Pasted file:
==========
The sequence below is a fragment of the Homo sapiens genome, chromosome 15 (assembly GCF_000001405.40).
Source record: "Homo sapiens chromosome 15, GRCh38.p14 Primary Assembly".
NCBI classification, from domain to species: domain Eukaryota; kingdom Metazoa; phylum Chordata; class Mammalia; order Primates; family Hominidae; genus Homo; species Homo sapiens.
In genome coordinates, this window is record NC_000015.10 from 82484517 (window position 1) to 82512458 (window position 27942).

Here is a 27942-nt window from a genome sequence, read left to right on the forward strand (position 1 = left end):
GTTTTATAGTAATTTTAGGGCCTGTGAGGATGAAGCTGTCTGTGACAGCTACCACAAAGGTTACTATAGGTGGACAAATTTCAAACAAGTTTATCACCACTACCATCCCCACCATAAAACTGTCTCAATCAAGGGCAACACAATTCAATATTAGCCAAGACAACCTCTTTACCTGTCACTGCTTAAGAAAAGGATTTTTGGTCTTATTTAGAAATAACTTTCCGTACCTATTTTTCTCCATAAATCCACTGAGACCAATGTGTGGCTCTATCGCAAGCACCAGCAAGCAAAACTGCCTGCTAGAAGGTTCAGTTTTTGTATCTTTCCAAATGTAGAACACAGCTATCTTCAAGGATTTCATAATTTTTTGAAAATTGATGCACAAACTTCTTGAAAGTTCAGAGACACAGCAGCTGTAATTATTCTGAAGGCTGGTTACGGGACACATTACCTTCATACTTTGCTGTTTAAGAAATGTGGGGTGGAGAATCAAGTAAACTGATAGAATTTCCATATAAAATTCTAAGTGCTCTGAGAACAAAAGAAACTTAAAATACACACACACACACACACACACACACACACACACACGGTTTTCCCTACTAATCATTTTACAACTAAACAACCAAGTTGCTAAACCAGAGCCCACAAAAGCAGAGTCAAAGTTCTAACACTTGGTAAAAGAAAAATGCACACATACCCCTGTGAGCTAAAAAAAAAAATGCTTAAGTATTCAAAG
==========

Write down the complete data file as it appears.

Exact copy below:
The sequence below is a fragment of the Homo sapiens genome, chromosome 15 (assembly GCF_000001405.40).
Source record: "Homo sapiens chromosome 15, GRCh38.p14 Primary Assembly".
NCBI classification, from domain to species: domain Eukaryota; kingdom Metazoa; phylum Chordata; class Mammalia; order Primates; family Hominidae; genus Homo; species Homo sapiens.
In genome coordinates, this window is record NC_000015.10 from 82484517 (window position 1) to 82512458 (window position 27942).

Here is a 27942-nt window from a genome sequence, read left to right on the forward strand (position 1 = left end):
GTTTTATAGTAATTTTAGGGCCTGTGAGGATGAAGCTGTCTGTGACAGCTACCACAAAGGTTACTATAGGTGGACAAATTTCAAACAAGTTTATCACCACTACCATCCCCACCATAAAACTGTCTCAATCAAGGGCAACACAATTCAATATTAGCCAAGACAACCTCTTTACCTGTCACTGCTTAAGAAAAGGATTTTTGGTCTTATTTAGAAATAACTTTCCGTACCTATTTTTCTCCATAAATCCACTGAGACCAATGTGTGGCTCTATCGCAAGCACCAGCAAGCAAAACTGCCTGCTAGAAGGTTCAGTTTTTGTATCTTTCCAAATGTAGAACACAGCTATCTTCAAGGATTTCATAATTTTTTGAAAATTGATGCACAAACTTCTTGAAAGTTCAGAGACACAGCAGCTGTAATTATTCTGAAGGCTGGTTACGGGACACATTACCTTCATACTTTGCTGTTTAAGAAATGTGGGGTGGAGAATCAAGTAAACTGATAGAATTTCCATATAAAATTCTAAGTGCTCTGAGAACAAAAGAAACTTAAAATACACACACACACACACACACACACACACACACACACGGTTTTCCCTACTAATCATTTTACAACTAAACAACCAAGTTGCTAAACCAGAGCCCACAAAAGCAGAGTCAAAGTTCTAACACTTGGTAAAAGAAAAATGCACACATACCCCTGTGAGCTAAAAAAAAAAATGCTTAAGTATTCAAAG